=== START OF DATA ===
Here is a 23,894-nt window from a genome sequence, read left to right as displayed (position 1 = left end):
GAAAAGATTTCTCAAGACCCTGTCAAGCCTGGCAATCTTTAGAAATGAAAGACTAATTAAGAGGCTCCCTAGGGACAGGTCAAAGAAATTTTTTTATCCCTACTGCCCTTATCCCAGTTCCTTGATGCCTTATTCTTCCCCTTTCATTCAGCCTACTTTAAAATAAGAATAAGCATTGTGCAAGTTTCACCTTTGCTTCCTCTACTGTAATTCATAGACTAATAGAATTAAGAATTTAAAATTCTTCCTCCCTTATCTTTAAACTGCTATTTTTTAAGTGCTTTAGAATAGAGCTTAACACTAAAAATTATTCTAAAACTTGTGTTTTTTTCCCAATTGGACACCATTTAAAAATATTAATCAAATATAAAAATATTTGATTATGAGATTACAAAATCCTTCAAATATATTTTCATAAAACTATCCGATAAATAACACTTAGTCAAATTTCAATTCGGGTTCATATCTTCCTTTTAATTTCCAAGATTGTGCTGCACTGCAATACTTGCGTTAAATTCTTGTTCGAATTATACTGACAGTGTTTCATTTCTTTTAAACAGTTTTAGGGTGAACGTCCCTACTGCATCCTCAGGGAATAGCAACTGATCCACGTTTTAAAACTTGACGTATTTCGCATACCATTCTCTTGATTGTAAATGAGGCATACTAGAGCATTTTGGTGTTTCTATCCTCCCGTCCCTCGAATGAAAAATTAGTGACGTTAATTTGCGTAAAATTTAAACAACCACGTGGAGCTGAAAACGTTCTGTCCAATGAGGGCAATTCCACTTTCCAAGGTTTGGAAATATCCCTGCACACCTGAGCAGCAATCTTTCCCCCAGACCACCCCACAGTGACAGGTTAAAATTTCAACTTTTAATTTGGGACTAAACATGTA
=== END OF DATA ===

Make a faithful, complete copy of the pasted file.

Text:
Here is a 23,894-nt window from a genome sequence, read left to right as displayed (position 1 = left end):
GAAAAGATTTCTCAAGACCCTGTCAAGCCTGGCAATCTTTAGAAATGAAAGACTAATTAAGAGGCTCCCTAGGGACAGGTCAAAGAAATTTTTTTATCCCTACTGCCCTTATCCCAGTTCCTTGATGCCTTATTCTTCCCCTTTCATTCAGCCTACTTTAAAATAAGAATAAGCATTGTGCAAGTTTCACCTTTGCTTCCTCTACTGTAATTCATAGACTAATAGAATTAAGAATTTAAAATTCTTCCTCCCTTATCTTTAAACTGCTATTTTTTAAGTGCTTTAGAATAGAGCTTAACACTAAAAATTATTCTAAAACTTGTGTTTTTTTCCCAATTGGACACCATTTAAAAATATTAATCAAATATAAAAATATTTGATTATGAGATTACAAAATCCTTCAAATATATTTTCATAAAACTATCCGATAAATAACACTTAGTCAAATTTCAATTCGGGTTCATATCTTCCTTTTAATTTCCAAGATTGTGCTGCACTGCAATACTTGCGTTAAATTCTTGTTCGAATTATACTGACAGTGTTTCATTTCTTTTAAACAGTTTTAGGGTGAACGTCCCTACTGCATCCTCAGGGAATAGCAACTGATCCACGTTTTAAAACTTGACGTATTTCGCATACCATTCTCTTGATTGTAAATGAGGCATACTAGAGCATTTTGGTGTTTCTATCCTCCCGTCCCTCGAATGAAAAATTAGTGACGTTAATTTGCGTAAAATTTAAACAACCACGTGGAGCTGAAAACGTTCTGTCCAATGAGGGCAATTCCACTTTCCAAGGTTTGGAAATATCCCTGCACACCTGAGCAGCAATCTTTCCCCCAGACCACCCCACAGTGACAGGTTAAAATTTCAACTTTTAATTTGGGACTAAACATGTA